Well, again it’s showing… And hopefully, some people reading this will get something out of this, like as an example of how you can take care of yourself, holistically, without necessarily having to be all obnoxious about it. Do you feel like this change was gradual or that it was more of a full reset?
I think it was a gradual thing. I hate bringing up COVID, but that time was so reflective for me because there were so few distractions. I was living with my brother at the time and he moved to my mum’s house with his girlfriend, so I was in the flat on my own, and I would regularly break down into tears midway through the day. And I’d be like, well, this isn’t… Something’s not right. And obviously, I’d tell myself, ‘This is a weird time, no one knows how to deal with it…’ But being sat on my sofa eating a sandwich and breaking down into tears is not a sign of being okay. So when that kept happening I began addressing little things and trying to be more mindful of stuff.
And that definitely took like a good year of just being more aware of it… Then I started to cycle a crazy amount, and then go skating, which would make me feel really good, but then I’d drink a bunch. Like I’d have a few days of being super healthy and being really good to myself but then reward myself by having a blowout with everyone. I’d be endlessly setting myself up and then just resetting it over and over… It was just like little learning curves every time. And then I guess just after practising and practising it over and over, recognising each time, like, do you need to do that? Probably not like, do you want to do it? Yeah, but are you going to enjoy it tomorrow? No. Repeatedly having that same argument in my head I started to change things.

Because it breaks the momentum in your life. Prioritising keeps that fire going.
Exactly. And this is by no means me being telling people not to go out or anything like that, it’s just that I have a hard time controlling myself in certain situations, just out of like crazy social anxiety. It’s more about me becoming comfortable with the fact that I have certain issues and that I shouldn’t hide them away and repress them. Like, ‘Hey, I’m at this birthday party, and I’m acting weird… And that’s fine.’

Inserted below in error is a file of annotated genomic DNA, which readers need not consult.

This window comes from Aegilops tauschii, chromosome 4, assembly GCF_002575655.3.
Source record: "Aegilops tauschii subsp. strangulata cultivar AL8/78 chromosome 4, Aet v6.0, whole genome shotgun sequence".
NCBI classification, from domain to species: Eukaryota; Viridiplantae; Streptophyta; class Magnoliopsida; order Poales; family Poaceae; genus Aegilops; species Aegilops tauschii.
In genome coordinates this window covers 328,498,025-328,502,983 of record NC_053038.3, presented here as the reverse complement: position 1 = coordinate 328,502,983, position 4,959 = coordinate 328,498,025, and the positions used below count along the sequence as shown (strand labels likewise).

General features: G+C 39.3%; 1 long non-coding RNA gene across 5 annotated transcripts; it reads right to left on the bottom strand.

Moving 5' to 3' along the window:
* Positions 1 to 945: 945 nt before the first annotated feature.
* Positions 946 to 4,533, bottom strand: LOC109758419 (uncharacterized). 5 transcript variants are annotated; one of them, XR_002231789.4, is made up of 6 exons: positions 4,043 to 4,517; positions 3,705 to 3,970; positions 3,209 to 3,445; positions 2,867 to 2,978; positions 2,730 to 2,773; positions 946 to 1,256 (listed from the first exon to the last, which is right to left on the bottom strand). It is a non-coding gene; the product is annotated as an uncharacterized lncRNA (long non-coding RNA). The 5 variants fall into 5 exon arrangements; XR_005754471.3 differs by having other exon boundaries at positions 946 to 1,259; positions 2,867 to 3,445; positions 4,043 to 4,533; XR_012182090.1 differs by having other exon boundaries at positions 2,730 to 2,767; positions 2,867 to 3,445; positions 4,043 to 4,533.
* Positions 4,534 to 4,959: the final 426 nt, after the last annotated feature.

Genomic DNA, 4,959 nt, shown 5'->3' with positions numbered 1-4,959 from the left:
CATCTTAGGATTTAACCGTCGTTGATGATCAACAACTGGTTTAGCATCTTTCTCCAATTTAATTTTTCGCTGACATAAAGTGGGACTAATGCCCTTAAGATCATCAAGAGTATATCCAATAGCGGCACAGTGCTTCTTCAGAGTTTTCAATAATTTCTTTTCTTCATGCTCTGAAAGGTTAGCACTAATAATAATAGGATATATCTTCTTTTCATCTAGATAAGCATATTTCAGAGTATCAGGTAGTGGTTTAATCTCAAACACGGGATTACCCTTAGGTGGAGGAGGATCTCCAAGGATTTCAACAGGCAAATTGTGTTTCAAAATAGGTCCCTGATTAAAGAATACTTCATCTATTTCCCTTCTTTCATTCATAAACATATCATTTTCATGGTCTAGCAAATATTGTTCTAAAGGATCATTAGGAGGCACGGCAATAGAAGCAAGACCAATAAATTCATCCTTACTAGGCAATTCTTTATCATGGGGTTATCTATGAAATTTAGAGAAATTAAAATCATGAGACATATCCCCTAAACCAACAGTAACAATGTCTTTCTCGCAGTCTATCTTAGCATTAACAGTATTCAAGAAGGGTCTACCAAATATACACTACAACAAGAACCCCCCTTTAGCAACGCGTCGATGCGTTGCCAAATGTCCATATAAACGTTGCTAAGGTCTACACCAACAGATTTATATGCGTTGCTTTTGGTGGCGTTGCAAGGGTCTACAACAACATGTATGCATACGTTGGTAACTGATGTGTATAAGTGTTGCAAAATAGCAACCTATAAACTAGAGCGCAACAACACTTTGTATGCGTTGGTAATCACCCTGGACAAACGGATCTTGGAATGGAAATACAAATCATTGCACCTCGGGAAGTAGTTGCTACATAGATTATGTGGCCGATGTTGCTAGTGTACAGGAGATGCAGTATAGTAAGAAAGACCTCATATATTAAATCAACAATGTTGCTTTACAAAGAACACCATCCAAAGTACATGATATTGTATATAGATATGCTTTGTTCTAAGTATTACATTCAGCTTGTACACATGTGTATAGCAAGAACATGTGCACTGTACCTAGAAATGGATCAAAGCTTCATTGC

Crooked grind, London. Ph: James Griffiths.

As far as the anxiety and stuff goes, is there shit that’s still bugging you out? Like what’s setting you off?
I mean my jeans are obviously number one… Ha ha, just kidding.

Ha ha we’ll get to that…
I don’t know. It’s just the classic things, lots of social anxiety, depression episodes and just having crazy ups and downs. Most people have it… But one thing I have taken away from it all is that you can do as much therapy as you want, you can eat super healthy, you can fucking cycle 20 miles a day and then film a trick, sometimes that’s not even going to help. Sometimes you just have to ride it out. You know what I mean? There are a lot of times when I get frustrated, where I’m like, ‘I’m doing everything right to feel good, why is my anxiety still through the roof?!’ There are times when I’m struggling to get out of bed in the morning because I’m depressed and I have to keep reminding myself: ‘Okay, this is gonna pass, just keep doing what you’re doing because it’ll help in the long run anyway, so you may as well stick to it.’ Because there’s a few times where I’ve just been like, fuck this, I’m over it, I’m just going to get rid of the routine and live like a kid again for a week. But then instantly you’ve made it worse… Therapy helps massively and you can help yourself constantly with other stuff, but sometimes you’re just going to feel that way. As soon as I started to accept that as a part of my reality, it made it all – or at least a lot of things – easier. Learning to live with it is something that’s become quite comforting. Like, for example when I texted you and Stu (Kirst) in the group chat after that birthday party, and I was like, ‘well that was not my finest social work’. Because I was just in there sweating, couldn’t speak, stuttering… People coming up to me like are you alright? And having to be like no, no I’m not really alright, I’m struggling with this. But then ending up leaving and skating home and just thinking ‘no one fucking cares’. Actually, that’s what you said: ‘no one’s going to remember’. And that really helped.

It’s because I relate to that stuff. And it’s true that it’s not some game that you’re trying to win. It’s just something for which you’re gathering tools to use, things that are helpful…
Exactly that. I kind of see it like skating in a way where you start off just fucked, you can’t do anything. Like, no confidence, nothing. But then it builds over time and you get better, work on certain tricks over time, then they become your strongest tricks and then you move on to other stuff because you’ve got them now. And you can never complete it. There’s always more to do, it’s just about chipping away… That’s how I see it.

Yeah, you’re not defined by each time you try a trick, it’s about your overall process.